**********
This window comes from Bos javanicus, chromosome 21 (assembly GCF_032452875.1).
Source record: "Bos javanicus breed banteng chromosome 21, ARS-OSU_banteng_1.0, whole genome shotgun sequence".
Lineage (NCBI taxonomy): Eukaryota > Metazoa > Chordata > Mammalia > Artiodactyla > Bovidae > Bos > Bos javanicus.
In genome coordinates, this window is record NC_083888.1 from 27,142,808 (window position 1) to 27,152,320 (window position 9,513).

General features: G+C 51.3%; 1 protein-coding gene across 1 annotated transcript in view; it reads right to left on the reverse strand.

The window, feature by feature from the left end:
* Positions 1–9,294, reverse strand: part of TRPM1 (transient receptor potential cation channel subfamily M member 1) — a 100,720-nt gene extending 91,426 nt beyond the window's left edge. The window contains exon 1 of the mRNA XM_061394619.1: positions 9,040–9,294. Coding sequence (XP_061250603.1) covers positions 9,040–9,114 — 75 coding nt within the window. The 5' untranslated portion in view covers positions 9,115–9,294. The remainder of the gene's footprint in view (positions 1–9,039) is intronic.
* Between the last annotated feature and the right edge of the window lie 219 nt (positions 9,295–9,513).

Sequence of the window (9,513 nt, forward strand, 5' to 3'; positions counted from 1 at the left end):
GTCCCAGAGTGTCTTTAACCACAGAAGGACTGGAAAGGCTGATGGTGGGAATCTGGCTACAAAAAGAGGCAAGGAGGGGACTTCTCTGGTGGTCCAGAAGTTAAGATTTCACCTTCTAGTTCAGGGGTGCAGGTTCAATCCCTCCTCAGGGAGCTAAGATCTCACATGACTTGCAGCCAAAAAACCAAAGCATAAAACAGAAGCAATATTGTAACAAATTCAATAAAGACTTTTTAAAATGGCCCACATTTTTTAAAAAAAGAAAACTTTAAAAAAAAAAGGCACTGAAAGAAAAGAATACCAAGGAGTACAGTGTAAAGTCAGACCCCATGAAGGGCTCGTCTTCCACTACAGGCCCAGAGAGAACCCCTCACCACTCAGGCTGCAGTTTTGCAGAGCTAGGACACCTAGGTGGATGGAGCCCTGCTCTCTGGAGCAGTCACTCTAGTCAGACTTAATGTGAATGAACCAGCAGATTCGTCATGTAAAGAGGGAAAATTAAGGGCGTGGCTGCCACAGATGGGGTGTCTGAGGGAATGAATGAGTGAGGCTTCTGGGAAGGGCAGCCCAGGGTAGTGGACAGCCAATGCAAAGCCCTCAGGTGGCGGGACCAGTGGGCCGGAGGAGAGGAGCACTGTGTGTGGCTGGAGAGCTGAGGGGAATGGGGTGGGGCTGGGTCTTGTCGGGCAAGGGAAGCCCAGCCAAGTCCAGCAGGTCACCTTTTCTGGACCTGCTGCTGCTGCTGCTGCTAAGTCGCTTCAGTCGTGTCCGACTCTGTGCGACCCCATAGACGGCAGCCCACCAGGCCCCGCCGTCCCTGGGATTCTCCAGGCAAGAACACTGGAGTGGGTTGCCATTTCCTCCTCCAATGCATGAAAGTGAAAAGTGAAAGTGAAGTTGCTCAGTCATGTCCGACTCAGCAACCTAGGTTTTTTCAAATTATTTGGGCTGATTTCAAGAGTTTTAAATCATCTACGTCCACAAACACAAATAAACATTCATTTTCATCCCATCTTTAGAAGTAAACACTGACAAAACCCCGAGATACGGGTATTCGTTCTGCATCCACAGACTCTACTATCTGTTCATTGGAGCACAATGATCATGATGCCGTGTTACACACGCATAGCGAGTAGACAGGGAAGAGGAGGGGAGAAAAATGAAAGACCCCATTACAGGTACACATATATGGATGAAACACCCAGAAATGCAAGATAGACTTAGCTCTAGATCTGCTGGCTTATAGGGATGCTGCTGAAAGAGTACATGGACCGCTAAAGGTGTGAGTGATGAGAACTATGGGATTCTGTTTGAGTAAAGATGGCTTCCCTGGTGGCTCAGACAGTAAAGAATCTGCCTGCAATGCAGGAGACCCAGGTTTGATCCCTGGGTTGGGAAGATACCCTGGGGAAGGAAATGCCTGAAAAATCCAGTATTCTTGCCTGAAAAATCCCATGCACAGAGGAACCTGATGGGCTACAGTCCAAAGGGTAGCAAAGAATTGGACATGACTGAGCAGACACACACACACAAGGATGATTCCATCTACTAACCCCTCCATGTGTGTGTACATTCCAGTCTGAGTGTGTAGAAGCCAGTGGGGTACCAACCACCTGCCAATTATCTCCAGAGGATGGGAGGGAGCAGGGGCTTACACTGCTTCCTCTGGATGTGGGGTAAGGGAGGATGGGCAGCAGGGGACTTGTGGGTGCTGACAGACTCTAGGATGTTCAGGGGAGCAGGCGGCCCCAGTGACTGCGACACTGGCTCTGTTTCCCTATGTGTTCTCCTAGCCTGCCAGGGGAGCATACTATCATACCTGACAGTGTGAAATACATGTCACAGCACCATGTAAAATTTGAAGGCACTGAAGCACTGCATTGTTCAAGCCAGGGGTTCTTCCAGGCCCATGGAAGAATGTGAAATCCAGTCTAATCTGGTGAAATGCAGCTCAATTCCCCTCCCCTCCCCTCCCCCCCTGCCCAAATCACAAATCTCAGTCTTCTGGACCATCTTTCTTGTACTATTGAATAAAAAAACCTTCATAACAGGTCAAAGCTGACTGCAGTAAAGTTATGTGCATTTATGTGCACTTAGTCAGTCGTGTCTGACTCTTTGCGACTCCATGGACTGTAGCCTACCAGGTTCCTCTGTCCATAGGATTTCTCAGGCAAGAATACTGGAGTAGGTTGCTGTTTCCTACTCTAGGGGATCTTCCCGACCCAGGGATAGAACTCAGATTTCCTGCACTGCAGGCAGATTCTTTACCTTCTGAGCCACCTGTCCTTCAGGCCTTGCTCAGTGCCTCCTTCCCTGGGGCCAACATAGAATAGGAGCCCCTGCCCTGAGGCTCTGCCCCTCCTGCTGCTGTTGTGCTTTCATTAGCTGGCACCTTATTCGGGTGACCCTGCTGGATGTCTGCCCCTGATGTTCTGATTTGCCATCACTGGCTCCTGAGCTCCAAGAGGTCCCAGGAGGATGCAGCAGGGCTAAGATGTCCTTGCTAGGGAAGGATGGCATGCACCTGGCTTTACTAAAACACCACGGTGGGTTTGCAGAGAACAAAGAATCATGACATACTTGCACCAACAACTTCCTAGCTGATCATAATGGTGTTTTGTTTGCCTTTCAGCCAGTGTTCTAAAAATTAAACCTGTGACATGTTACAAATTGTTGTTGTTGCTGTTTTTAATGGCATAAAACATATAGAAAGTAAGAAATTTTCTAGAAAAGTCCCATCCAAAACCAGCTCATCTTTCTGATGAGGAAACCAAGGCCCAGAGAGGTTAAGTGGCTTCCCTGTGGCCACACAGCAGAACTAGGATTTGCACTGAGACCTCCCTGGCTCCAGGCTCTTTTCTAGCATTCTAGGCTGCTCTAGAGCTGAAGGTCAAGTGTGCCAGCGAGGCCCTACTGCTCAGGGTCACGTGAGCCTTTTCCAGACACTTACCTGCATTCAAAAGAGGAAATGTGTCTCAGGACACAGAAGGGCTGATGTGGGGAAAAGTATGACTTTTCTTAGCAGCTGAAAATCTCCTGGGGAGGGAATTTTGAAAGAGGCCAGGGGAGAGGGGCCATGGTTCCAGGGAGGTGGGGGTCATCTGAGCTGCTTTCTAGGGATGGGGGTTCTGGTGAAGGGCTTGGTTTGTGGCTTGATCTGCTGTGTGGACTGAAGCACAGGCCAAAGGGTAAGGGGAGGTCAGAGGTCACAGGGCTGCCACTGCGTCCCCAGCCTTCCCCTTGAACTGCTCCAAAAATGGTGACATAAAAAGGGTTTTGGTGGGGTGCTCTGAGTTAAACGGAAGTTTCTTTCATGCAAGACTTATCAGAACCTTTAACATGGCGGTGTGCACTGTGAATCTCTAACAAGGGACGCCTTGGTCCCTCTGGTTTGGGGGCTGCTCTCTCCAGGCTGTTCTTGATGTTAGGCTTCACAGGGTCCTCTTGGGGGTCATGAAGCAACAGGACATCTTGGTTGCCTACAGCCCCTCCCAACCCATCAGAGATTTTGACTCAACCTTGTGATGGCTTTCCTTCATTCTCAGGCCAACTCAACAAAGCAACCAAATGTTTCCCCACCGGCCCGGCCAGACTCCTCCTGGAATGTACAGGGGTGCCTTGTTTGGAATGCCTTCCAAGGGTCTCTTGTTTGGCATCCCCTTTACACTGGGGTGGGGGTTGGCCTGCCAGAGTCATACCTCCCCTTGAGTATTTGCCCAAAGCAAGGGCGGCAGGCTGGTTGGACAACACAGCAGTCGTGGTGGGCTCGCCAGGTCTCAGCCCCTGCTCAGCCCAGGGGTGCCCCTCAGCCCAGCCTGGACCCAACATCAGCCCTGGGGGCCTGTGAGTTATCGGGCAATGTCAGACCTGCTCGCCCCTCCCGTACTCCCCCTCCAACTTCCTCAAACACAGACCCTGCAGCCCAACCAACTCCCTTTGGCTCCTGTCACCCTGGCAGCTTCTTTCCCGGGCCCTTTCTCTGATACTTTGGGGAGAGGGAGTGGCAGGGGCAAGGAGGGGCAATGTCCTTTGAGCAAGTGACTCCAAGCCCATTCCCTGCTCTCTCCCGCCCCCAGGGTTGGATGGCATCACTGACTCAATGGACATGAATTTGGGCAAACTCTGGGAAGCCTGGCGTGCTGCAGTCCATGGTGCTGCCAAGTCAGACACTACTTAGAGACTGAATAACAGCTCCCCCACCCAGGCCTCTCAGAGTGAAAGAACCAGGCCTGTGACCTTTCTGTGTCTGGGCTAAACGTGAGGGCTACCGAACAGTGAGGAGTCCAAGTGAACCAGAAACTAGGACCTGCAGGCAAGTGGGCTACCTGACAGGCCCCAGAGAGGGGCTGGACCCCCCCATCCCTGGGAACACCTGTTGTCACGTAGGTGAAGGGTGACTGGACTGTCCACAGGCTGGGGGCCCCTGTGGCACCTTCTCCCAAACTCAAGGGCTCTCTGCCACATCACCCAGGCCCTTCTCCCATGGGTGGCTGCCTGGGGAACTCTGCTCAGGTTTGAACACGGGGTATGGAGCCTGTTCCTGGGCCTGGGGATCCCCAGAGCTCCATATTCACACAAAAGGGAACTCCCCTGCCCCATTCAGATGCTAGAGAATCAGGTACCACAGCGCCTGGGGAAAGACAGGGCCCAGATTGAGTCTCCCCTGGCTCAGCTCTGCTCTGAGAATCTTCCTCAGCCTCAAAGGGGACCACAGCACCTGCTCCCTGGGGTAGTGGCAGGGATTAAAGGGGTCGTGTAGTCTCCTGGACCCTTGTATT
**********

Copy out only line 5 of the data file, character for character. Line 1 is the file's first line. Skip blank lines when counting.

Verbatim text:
General features: G+C 51.3%; 1 protein-coding gene across 1 annotated transcript in view; it reads right to left on the reverse strand.